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In Why does this stiff BVP return unevaluated but a similar IVP produce a solution?, I addressed a somewhat common problem with NDSolve, namely that when the shooting method fails due to stiffness or a singularity in one of the trial solutions, the method fails with giving the user any clue except that stiffness or a singularity was encountered (Most recently, it happened in Solving a steady-state viscous Burger's equation with NDSolve.) It does not say how or where the stiffness arises, and often it is due to a poor choice of initial conditions by the "Shooting" method.

1) I meant the post to address this specific problem about the "Shooting" method. The recent, linked question in parentheses above has two questions. So I hope it is not considered a duplicate, because I wanted a narrow question focused on a somewhat common problem with differential equations that I've seen on the site.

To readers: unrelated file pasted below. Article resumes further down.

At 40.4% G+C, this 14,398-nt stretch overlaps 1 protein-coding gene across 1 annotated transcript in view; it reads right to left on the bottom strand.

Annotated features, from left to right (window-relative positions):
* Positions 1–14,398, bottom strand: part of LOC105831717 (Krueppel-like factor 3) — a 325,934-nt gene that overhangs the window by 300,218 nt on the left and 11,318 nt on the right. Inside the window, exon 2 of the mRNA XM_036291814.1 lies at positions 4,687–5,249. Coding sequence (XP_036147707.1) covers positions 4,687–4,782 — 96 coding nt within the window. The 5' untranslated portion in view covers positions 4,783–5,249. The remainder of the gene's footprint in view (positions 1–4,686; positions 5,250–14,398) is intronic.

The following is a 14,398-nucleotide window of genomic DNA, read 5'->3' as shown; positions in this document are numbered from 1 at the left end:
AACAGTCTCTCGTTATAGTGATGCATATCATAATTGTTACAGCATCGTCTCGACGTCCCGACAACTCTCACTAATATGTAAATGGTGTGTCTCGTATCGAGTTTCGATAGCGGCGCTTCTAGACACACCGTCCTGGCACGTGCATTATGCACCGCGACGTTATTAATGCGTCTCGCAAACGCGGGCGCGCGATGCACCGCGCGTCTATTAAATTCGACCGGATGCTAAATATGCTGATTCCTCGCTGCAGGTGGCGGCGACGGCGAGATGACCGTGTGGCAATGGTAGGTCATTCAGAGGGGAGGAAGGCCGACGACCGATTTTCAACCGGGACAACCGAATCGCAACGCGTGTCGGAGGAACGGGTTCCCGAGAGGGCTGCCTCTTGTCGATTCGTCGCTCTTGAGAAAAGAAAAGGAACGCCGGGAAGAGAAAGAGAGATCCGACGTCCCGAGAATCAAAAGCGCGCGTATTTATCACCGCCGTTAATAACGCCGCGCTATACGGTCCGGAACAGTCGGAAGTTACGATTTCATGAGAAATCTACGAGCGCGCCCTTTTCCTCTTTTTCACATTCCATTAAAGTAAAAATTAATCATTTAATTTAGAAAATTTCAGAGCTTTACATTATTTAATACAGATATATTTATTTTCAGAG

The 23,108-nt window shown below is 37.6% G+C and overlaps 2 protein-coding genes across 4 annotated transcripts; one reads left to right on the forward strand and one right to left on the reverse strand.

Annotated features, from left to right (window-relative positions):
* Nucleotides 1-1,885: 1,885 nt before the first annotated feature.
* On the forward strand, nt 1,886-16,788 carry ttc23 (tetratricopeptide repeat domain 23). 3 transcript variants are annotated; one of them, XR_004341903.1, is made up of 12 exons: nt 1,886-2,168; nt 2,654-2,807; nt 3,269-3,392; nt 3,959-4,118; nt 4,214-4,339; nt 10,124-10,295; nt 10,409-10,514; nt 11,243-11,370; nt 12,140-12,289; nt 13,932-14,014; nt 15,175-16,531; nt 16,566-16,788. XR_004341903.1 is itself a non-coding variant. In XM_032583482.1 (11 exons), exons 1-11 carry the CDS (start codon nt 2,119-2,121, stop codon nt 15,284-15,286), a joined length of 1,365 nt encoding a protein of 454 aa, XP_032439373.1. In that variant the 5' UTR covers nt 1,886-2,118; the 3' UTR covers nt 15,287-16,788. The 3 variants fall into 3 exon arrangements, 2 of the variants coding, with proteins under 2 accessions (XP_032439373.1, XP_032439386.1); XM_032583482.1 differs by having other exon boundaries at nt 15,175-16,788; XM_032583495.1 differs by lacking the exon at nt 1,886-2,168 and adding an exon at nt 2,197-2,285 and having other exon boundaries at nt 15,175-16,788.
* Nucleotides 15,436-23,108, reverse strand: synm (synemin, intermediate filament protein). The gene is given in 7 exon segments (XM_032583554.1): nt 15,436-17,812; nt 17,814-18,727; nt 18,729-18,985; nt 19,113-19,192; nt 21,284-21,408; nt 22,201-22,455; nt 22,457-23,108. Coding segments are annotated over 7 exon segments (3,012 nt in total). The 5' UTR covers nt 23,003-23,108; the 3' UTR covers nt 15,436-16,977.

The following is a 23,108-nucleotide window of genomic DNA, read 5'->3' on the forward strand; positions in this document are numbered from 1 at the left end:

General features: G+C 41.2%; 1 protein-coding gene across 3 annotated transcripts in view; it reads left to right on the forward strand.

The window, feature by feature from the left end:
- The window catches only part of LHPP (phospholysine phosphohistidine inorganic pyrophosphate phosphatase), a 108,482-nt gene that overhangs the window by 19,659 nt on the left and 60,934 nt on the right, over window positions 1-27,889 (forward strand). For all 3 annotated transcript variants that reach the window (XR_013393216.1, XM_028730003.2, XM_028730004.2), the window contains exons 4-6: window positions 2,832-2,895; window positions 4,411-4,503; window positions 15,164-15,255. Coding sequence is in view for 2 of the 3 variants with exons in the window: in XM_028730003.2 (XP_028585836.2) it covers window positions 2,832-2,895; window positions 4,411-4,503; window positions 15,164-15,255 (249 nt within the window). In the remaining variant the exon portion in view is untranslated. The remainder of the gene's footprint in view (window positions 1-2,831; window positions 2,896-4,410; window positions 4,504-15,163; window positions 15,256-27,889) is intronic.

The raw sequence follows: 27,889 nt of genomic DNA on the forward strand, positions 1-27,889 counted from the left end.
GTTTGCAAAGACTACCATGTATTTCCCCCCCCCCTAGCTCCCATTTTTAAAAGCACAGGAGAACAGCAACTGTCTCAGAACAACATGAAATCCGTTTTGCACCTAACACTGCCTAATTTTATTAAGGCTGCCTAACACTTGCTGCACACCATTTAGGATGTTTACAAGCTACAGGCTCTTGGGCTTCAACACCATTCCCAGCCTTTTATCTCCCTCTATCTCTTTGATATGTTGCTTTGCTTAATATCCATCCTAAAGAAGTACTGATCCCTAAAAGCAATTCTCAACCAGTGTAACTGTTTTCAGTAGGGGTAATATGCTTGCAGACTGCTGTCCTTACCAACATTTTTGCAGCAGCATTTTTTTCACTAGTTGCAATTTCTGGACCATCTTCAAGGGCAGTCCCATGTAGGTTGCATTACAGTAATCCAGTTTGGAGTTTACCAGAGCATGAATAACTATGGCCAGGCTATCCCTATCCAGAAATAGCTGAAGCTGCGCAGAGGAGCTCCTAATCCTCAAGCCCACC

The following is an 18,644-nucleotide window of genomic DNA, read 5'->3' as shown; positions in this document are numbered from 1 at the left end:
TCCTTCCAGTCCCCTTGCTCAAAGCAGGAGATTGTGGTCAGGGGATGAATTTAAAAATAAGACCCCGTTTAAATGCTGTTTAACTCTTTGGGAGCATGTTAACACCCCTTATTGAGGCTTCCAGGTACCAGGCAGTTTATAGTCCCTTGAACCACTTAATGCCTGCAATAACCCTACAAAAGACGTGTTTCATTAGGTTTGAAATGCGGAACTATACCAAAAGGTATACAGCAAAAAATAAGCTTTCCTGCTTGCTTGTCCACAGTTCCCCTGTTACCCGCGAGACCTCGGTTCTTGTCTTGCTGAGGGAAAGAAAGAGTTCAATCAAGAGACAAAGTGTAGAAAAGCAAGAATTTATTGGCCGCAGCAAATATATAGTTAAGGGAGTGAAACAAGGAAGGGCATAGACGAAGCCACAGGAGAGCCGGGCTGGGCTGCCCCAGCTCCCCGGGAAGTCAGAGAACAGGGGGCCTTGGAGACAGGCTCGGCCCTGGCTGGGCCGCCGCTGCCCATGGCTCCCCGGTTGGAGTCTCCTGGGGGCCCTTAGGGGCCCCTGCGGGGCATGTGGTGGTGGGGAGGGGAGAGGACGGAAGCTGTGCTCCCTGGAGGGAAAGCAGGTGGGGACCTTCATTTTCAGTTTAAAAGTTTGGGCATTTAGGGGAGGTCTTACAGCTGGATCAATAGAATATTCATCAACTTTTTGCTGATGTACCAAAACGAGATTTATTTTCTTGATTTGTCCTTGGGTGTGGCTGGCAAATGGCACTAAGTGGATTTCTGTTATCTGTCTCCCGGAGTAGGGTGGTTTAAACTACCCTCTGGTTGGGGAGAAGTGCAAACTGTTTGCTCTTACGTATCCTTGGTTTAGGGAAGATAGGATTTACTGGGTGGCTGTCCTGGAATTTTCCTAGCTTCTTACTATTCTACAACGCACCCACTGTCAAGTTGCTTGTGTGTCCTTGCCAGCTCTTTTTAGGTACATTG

2) I think it's a principally because it leaves the user unnecessarily in the dark. I'd like to seek consensus that it be tagged a bug. I've reported it, but WRI may or may not agree. Technically, one might say it is merely a suggested improvement. But I've seen several people waste their time on the problem without a clue how as to why NDSolve is failing or where to look for options and alternatives that might solve it. For instance, the problem is not pointed out in Numerical Solution of Boundary Value Problems; nor does the tutorial point out the possibility of using ParametricNDSolve to manually search for a solution.

My main point is to ask whether we should tag it a . The secondary point is to explain why I posted the Q&A, which might seem to some to be a dupe.

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    Whether or not it is a bug, the poor performance of NDSolve certainly reflects badly on Wolfram, Inc. Although I do not use Maple, I surmise from posts on StackExchange by others that Maple solves ODE boundary value problems much better than Mathematica does. For that matter, DSolve also performs poorly on many seemingly straightforward problems. As @Mr.Wizard once remarked, Wolfram, Inc should stop adding new features until it gets the existing features to work properly. – bbgodfrey Nov 6 '19 at 1:56

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